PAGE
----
Updated: Feb 21, 2020
(Part 3 in a series on new year’s resolutions)
You know that exuberance you feel at the beginning of a new project, when you are so buoyant you float above all negativity, and your inner Julie Andrews is singing her heart out?
That’s how Alfred North Whitehead labeled it. Mathematicians are not known to use words like “romance” but trust one to choose one that perfectly captures how people feel at the beginning of every self-directed learning process.
Whitehead, whose interests went beyond math to philosophy and education, famously described the three stages of learning in his Rhythm or Education, starting with Romance, which is the spark, the emotional engagement, and the limitless possibilities.
Doesn’t this also describe how new year’s resolutions start? We see ourselves waking up refreshed, downing a glass of lemon water before heading off on a run. We see our desks magazine-photo tidy, every piece of paper put in its proper place. We see ourselves responding with patience to our children's less-than-delightful behavior.
The cruel thing is that Romance doesn’t last long. Right on its heels is Precision, which is the stage when abstract becomes concrete, when end results look unrecognizable and even unappetizing in their nascent states and when the sparkling outcome looks decidedly unglamorous.
Rainbows, butterflies, and slow-mo dancing in the filtered light of dusk in autumn do not live in Precision. Instead, it’s densely populated with fundamentals, repetitions, obstacles, boredom, frustration, deadends, and challenges.
The fantasy of performing a spell-binging piano recital in a fully-packed Carnegie Hall is replaced by stubbornly tricky technical challenges and music that should sound much better given how difficult it is. The snaking lines in Barnes and Noble at your book signing are actually red editorial lines crossing out your darling passages.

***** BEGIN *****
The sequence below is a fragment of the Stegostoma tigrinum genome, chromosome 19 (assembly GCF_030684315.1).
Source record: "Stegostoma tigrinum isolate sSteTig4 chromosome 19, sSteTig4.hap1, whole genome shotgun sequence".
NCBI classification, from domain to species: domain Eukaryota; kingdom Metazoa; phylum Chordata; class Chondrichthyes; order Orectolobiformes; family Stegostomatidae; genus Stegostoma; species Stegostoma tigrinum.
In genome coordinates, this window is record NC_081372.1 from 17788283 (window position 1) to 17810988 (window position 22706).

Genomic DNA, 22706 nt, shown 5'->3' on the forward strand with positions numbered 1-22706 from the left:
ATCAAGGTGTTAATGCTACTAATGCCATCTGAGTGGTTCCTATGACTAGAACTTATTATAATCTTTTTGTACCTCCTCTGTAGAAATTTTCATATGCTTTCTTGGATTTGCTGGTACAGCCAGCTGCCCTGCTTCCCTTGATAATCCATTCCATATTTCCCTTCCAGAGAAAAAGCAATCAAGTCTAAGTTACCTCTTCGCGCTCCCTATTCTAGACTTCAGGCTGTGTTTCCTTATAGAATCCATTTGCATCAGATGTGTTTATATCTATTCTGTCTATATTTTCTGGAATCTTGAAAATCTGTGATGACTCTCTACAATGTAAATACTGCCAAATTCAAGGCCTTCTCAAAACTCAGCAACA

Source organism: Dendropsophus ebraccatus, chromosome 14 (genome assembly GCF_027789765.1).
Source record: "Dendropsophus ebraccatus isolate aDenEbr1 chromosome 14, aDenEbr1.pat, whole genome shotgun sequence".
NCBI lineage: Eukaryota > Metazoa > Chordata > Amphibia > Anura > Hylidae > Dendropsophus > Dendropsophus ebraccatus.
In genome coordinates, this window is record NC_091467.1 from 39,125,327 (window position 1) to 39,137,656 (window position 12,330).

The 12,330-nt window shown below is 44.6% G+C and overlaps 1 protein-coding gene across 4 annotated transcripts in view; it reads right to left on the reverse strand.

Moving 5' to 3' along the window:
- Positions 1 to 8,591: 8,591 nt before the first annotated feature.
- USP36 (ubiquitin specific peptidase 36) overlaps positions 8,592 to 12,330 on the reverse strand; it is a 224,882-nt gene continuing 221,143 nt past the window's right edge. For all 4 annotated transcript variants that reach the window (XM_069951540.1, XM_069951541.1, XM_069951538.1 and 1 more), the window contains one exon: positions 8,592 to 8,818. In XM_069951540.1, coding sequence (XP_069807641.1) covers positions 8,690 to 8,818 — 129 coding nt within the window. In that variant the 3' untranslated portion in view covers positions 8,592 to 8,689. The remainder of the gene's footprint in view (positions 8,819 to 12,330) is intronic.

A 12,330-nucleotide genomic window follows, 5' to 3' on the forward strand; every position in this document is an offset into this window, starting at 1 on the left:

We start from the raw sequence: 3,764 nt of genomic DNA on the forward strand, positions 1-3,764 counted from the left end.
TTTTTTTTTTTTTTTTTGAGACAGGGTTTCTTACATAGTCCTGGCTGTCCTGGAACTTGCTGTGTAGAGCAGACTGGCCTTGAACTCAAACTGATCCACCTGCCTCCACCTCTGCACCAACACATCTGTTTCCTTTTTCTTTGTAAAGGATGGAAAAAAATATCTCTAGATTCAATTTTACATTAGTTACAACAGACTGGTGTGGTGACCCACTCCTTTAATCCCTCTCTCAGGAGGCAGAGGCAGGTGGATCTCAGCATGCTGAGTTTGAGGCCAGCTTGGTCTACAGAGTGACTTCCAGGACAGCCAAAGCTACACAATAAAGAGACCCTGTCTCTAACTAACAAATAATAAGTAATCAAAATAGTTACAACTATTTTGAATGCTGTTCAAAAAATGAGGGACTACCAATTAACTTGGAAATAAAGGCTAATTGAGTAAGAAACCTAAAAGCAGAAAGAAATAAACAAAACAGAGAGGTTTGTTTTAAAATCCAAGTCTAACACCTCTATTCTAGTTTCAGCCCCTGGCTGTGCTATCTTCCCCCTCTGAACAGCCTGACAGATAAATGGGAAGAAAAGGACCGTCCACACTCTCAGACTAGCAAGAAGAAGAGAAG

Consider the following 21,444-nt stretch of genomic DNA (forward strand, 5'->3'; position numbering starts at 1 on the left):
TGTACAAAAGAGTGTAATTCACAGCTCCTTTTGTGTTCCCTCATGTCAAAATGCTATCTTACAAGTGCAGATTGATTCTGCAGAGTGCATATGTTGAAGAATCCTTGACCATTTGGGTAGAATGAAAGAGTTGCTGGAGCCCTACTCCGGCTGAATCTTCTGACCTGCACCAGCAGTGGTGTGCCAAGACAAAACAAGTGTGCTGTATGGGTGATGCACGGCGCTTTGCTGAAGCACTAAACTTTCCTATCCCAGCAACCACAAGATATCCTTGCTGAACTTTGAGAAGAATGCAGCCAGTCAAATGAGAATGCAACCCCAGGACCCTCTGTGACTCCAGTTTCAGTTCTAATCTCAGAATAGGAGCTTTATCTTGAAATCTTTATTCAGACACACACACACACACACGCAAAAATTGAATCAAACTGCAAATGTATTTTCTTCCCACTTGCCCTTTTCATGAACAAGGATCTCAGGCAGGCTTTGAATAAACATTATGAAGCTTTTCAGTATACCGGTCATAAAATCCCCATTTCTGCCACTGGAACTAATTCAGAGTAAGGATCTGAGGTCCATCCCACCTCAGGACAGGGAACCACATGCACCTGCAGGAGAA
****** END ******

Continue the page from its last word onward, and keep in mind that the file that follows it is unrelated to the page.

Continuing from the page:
Is this what learning is then: a bait-and-switch? Excitement luring us into unending toil?
I look at it as wisdom/necessity. Real learning happens only in real work. And real work takes time and effort, lots and lots of effort. Unless the reason to keep going is strong enough, most people will not see it through to fruition.
Speaking of fruition, the seemingly-unending stage of Precision culminates in Generalization. This is the stage when details that didn’t make sense, progress that stalled, loose threads that led nowhere finally come together. This is when the dark clouds in our minds are overwhelmed by the blinding sunshine that broke forth, accompanied by heavenly choruses. Hope reenters our thoughts, energy our bodies.
If you think back in your own experience, these moments feel incredible and profound and fulfilling in a way unmatched by other experiences. Generalization may not be as splashy or dramatic or bodacious as Romance, but the fuel it provides to keep going is equally compelling.
This simple diagram is how I picture the rhythm of education. Yes, there are three stages, and I use only two arrows.
Because Generalization isn’t just an end to a learning process, it acts as the beginning of another.
And this: Generalization as Romance, is how the understanding of learning stages helps us keep new year’s resolutions.
If Romance provides the ignition and fuel for learning, and if Precision uses the fuel, then a successful learning process must be visited periodically by Romance to provide replacements.
But Romance is not something that can be produced on demand, not unlike other uncontrollable phenomena as finding muses and falling in love.
So what can we do when Precision depletes, and Romance is nowhere in sight?
We seek out Romance’s less sexy cousin, Generalization. While it often happens as a direct result of consistent work without external input, Generalization is something we can sometimes call on. How? We shorten the timeline. We narrow the perimeters. And we look for progress.
Maybe you haven’t mastered the fast passages in the Prokofiev Scherzo, but you are getting better at keeping your forearms relaxed, which will help you increase speed over time. That relaxed state has even helped in your tone production in the Chopin Nocturne. Maybe you still haven’t found your voice for this novel, but while writing every day to find out, you have established a writing habit.
Taking time to pause, pull back, and notice: these are the ways we can recognize the Generalization stage that has taken place. And that’s how we can co-opt it to infuse energy and staying power to our new year’s resolutions.